Cate Blanchett, Gillian Armstrong, Peter Weir, Rose Byrne, Phillip Noyce and Richard Roxburgh are among 215 Australians working in film and television who have signed an open letter calling on the government to protect the country’s screen industry.
Fearing another cuts-heavy federal budget for Australian screen content and its creators, the letter is the latest move from the Make it Australian campaign: an alliance of the Australian Directors’ Guild, the Australian Writers’ Guild, the Media, Entertainment & Arts Alliance and Screen Producers Australia, which have been lobbying the arts minister, Mitch Fifield, since September.
In December the alliance made a submission to the Australian and children’s screen content review, launched by Fifield to investigate government support and regulations in the screen industry, which have not been reviewed in 15 years. The government has not yet released its report based on that review’s findings.
Published on Tuesday, the open letter was also signed by Ben Elton, Yael Stone, Fred Schepisi, Kate Mulvany, David Williamson and Deborah Mailman. It was timed to grab Canberra’s attention in the final parliamentary sitting week before the government reconvenes to announce its budget in May.
The letter calls on the government to maintain Australian content rules for free-to-air TV and extend them to new media including Netflix, Amazon, telcos and internet service providers; to increase tax incentives that could lure more international productions to Australia and create more jobs; and to put a hold on funding cuts to Screen Australia, the ABC and SBS.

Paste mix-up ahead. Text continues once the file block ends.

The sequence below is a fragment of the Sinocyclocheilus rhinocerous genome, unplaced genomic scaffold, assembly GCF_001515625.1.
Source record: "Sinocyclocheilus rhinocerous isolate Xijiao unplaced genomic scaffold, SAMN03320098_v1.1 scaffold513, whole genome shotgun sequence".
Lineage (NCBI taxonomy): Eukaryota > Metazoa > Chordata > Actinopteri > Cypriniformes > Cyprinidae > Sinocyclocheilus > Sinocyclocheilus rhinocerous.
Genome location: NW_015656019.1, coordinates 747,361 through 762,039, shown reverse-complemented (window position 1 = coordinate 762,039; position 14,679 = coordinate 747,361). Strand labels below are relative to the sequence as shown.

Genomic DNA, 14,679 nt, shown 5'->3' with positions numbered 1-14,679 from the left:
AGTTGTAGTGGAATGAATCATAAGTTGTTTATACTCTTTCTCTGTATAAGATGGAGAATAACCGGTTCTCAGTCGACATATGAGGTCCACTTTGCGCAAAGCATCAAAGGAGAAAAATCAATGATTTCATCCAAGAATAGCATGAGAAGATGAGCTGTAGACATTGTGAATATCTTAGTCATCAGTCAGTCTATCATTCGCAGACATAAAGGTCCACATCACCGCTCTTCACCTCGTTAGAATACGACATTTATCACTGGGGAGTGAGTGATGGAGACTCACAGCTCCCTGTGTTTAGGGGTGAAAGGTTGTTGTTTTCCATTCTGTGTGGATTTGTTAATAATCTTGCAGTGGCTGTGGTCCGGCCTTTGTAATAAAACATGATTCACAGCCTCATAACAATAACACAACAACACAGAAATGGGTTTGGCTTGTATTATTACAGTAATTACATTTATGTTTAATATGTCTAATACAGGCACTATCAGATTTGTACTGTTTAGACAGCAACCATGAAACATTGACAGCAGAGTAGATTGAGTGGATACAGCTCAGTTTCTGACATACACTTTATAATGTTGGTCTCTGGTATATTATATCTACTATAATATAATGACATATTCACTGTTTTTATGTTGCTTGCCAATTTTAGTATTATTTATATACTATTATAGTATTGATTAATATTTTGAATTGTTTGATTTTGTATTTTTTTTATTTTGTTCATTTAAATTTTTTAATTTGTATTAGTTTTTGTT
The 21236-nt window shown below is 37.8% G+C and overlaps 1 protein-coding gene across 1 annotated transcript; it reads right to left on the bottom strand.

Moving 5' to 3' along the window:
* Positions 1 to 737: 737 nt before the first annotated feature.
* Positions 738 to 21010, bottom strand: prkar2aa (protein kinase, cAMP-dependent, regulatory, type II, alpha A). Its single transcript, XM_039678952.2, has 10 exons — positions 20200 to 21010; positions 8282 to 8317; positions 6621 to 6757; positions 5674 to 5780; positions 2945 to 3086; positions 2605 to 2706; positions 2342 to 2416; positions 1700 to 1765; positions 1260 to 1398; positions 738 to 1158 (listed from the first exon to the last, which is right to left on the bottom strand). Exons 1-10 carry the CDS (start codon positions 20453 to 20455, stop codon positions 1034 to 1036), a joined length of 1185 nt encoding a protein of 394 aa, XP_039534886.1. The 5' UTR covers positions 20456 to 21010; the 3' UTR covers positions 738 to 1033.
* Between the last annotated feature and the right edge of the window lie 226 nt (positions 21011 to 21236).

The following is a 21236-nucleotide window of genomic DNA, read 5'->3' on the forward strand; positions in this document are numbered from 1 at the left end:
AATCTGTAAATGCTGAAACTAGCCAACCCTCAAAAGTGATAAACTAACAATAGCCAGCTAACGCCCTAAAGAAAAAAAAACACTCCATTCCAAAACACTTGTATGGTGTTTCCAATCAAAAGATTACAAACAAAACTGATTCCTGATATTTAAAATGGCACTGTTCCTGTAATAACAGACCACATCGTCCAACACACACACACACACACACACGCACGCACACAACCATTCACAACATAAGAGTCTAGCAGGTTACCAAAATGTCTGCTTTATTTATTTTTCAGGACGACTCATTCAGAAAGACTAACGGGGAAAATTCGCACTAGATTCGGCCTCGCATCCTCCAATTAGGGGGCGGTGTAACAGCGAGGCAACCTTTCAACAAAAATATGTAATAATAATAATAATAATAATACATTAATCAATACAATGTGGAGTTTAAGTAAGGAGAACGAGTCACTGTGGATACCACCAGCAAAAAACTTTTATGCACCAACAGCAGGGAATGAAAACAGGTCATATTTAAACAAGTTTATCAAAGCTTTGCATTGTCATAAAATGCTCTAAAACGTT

Since 2014 the ABC’s commissioning budgets for adult drama and children’s content have both dropped by 20%. The Australian commercial networks Seven, Nine and Ten, united under the umbrella of Free TV, have called for local content quotas to be relaxed and for children’s content quotas to be axed entirely.
But the Make it Australian campaign says if the commercial broadcasters’ reduced quota proposal had been in place in 2016, more than 40% of drama hours, $125m in budgets, and 3,500 jobs would have been lost.
“Our ability to keep telling Australian stories on screen is at risk, and if our nation’s stories aren’t told, they die,” the letter reads.
A spokesperson for Fifield told Guardian Australia: “Mechanisms to support Australian drama, documentary and children’s content, including the Australian Screen Production Incentive, are being examined.
“The work on the review is ongoing.”
Earlier this month the Queensland government announced it had secured the production of the new Dora the Explorer live-action movie, amid fears the deal had been jeopardised by the federal government’s refusal to increase tax incentives.
Australia has a 16.5% tax offset for international film productions, compared with 25% in New Zealand. Make it Australian is calling for that offset to be increased to 30%.